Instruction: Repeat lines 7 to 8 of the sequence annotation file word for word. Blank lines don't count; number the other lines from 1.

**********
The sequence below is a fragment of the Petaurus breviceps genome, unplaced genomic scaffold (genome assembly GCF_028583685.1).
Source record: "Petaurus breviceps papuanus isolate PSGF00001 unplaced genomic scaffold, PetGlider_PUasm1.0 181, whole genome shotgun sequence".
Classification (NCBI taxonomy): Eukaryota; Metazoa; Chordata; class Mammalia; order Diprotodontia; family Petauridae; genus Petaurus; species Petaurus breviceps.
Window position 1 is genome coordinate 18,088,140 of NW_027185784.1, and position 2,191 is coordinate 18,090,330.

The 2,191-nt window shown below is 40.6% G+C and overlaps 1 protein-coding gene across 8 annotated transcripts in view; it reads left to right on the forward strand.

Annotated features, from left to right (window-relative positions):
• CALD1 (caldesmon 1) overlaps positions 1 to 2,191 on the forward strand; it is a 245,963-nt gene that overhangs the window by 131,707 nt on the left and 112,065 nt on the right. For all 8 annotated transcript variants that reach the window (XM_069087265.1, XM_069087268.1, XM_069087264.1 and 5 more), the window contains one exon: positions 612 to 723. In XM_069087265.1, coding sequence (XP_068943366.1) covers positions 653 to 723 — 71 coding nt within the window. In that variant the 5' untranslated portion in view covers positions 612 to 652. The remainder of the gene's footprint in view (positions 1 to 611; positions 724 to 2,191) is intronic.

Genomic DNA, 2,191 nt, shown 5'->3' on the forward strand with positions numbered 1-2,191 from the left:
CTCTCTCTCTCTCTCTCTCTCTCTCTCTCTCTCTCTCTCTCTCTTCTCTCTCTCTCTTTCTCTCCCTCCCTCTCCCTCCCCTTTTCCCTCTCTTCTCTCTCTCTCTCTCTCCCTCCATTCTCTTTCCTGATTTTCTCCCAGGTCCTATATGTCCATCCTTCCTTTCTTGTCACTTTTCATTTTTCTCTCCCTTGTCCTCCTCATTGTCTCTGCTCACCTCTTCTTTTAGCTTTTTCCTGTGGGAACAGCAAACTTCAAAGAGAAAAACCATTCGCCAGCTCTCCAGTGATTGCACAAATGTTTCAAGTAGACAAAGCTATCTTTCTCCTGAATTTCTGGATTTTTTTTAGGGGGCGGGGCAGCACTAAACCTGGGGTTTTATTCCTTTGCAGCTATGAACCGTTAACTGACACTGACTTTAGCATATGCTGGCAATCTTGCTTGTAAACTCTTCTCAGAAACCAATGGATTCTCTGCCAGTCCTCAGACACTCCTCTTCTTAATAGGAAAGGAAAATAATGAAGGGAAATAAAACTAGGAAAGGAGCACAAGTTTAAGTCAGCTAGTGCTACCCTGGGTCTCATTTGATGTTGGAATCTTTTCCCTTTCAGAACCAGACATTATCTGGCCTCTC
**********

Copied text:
• CALD1 (caldesmon 1) overlaps positions 1 to 2,191 on the forward strand; it is a 245,963-nt gene that overhangs the window by 131,707 nt on the left and 112,065 nt on the right. For all 8 annotated transcript variants that reach the window (XM_069087265.1, XM_069087268.1, XM_069087264.1 and 5 more), the window contains one exon: positions 612 to 723. In XM_069087265.1, coding sequence (XP_068943366.1) covers positions 653 to 723 — 71 coding nt within the window. In that variant the 5' untranslated portion in view covers positions 612 to 652. The remainder of the gene's footprint in view (positions 1 to 611; positions 724 to 2,191) is intronic.

Genomic DNA, 2,191 nt, shown 5'->3' on the forward strand with positions numbered 1-2,191 from the left: